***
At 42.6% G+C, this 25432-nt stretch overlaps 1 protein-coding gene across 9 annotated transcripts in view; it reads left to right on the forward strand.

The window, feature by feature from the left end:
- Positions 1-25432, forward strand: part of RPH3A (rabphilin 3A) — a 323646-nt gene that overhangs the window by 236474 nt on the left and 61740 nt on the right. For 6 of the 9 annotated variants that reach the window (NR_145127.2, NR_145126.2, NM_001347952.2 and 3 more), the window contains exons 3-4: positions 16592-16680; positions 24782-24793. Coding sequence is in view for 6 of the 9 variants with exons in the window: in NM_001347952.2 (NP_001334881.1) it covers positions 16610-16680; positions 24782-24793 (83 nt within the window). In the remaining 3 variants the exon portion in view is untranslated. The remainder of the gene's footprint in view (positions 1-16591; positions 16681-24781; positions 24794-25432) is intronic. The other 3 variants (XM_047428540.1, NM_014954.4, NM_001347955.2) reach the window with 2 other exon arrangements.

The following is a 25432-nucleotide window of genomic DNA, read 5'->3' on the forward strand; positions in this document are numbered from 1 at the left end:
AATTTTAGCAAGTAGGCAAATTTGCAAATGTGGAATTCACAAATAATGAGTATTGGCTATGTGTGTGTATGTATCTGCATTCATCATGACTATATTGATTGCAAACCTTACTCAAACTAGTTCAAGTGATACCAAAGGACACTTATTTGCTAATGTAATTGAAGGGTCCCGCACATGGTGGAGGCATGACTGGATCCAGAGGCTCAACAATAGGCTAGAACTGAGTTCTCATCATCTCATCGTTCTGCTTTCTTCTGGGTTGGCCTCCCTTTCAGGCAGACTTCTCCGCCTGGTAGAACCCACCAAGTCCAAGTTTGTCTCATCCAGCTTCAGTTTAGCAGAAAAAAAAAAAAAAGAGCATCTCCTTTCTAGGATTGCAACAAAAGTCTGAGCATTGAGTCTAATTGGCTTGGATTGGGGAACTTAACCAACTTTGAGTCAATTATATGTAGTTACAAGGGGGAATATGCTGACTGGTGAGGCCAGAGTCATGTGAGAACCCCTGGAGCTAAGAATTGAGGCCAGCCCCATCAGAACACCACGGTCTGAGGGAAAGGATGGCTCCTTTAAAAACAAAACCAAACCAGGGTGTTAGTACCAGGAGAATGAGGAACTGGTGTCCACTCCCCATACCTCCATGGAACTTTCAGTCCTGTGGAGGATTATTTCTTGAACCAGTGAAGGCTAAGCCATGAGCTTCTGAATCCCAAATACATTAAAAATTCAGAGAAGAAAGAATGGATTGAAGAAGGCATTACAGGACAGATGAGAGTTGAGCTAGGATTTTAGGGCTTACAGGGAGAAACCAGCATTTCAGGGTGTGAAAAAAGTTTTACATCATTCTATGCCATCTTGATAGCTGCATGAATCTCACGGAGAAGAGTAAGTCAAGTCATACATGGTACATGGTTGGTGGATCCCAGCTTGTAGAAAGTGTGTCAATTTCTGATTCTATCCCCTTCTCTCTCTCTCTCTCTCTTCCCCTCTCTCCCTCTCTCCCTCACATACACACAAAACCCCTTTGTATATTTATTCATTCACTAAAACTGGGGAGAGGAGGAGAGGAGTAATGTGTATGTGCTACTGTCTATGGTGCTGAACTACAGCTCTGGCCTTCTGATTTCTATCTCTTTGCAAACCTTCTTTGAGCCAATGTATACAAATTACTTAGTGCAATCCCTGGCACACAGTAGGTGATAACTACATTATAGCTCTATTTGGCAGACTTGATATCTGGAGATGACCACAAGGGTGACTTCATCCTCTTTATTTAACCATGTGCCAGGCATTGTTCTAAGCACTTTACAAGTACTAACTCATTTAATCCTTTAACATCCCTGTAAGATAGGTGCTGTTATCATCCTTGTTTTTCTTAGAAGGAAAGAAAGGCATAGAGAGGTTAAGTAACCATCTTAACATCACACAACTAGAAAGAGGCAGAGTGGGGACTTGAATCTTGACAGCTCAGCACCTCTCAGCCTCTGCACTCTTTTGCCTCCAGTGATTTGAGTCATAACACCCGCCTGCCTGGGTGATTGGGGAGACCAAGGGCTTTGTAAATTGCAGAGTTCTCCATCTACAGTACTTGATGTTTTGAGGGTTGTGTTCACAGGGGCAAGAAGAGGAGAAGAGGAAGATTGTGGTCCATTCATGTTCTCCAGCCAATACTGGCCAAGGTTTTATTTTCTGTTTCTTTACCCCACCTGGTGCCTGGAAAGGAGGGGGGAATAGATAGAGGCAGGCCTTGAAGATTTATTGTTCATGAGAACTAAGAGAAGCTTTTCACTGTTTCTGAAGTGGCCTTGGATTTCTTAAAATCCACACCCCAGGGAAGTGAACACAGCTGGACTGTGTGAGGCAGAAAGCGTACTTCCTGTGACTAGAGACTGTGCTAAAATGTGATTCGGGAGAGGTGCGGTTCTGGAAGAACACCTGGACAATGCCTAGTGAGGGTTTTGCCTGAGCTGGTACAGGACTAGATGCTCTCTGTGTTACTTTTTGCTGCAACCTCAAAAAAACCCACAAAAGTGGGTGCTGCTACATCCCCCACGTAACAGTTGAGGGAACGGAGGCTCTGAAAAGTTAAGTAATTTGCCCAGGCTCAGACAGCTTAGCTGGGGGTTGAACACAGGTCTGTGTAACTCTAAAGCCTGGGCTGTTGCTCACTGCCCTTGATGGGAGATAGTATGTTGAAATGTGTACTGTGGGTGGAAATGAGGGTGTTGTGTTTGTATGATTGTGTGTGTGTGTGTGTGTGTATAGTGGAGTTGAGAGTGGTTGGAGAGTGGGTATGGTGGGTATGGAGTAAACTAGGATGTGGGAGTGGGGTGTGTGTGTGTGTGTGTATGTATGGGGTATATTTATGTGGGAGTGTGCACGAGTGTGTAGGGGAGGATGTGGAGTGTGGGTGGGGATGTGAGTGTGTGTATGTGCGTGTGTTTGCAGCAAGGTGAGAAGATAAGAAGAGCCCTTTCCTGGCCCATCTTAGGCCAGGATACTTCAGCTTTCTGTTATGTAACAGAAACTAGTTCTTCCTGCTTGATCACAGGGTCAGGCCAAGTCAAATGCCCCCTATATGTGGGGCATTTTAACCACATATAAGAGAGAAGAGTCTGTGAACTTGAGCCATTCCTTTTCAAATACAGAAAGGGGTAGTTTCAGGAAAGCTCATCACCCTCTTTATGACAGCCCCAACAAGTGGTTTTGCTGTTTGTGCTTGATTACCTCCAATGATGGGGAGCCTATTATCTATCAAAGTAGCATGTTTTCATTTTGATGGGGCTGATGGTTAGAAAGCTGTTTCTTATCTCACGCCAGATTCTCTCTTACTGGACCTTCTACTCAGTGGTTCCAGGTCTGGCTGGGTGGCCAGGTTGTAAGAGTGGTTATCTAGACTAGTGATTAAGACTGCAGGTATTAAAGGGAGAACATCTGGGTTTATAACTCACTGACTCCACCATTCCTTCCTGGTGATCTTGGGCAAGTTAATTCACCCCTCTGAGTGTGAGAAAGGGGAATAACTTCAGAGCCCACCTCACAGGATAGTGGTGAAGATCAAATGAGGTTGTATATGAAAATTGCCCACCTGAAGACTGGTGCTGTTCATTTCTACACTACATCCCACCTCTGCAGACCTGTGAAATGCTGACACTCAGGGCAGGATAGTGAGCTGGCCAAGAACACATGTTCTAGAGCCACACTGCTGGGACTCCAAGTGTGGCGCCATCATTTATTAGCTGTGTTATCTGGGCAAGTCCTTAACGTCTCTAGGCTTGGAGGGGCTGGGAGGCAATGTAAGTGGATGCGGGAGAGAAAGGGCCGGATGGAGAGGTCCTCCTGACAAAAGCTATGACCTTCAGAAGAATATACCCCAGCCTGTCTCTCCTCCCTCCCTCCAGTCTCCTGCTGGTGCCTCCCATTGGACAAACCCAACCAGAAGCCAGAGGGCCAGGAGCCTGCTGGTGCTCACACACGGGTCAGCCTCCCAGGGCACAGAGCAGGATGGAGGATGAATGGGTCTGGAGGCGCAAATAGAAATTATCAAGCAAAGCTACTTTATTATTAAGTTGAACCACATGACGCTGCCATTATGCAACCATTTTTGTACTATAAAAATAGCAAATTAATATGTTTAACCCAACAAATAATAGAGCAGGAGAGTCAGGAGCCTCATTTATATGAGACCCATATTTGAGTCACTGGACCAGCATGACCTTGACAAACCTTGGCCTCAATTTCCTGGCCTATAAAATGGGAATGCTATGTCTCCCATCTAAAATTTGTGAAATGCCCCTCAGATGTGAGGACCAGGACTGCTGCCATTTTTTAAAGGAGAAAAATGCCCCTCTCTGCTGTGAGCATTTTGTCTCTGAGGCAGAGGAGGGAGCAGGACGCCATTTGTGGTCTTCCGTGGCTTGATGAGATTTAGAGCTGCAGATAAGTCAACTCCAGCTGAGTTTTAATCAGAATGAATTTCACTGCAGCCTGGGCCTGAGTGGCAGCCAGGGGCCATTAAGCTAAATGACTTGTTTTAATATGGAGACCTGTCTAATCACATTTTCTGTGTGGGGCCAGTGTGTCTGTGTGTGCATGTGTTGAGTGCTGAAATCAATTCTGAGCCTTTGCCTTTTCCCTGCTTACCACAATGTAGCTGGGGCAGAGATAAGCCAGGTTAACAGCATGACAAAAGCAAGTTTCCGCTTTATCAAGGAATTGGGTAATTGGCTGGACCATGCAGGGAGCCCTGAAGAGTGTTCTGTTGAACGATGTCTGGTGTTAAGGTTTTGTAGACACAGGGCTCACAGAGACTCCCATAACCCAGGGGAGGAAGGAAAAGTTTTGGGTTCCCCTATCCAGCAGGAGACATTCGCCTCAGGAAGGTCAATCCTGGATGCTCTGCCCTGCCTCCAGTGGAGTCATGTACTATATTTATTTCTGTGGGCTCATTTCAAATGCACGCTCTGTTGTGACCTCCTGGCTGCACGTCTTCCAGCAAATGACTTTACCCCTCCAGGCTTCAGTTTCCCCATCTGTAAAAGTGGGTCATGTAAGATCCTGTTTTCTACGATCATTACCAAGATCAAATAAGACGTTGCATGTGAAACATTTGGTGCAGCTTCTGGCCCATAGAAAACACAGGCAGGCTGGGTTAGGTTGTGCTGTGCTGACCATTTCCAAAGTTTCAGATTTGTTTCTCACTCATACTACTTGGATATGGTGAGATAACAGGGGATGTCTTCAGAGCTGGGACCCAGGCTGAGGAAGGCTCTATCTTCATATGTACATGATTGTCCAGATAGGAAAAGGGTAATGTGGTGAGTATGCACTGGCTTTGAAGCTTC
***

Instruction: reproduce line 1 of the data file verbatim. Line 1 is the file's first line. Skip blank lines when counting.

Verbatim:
At 42.6% G+C, this 25432-nt stretch overlaps 1 protein-coding gene across 9 annotated transcripts in view; it reads left to right on the forward strand.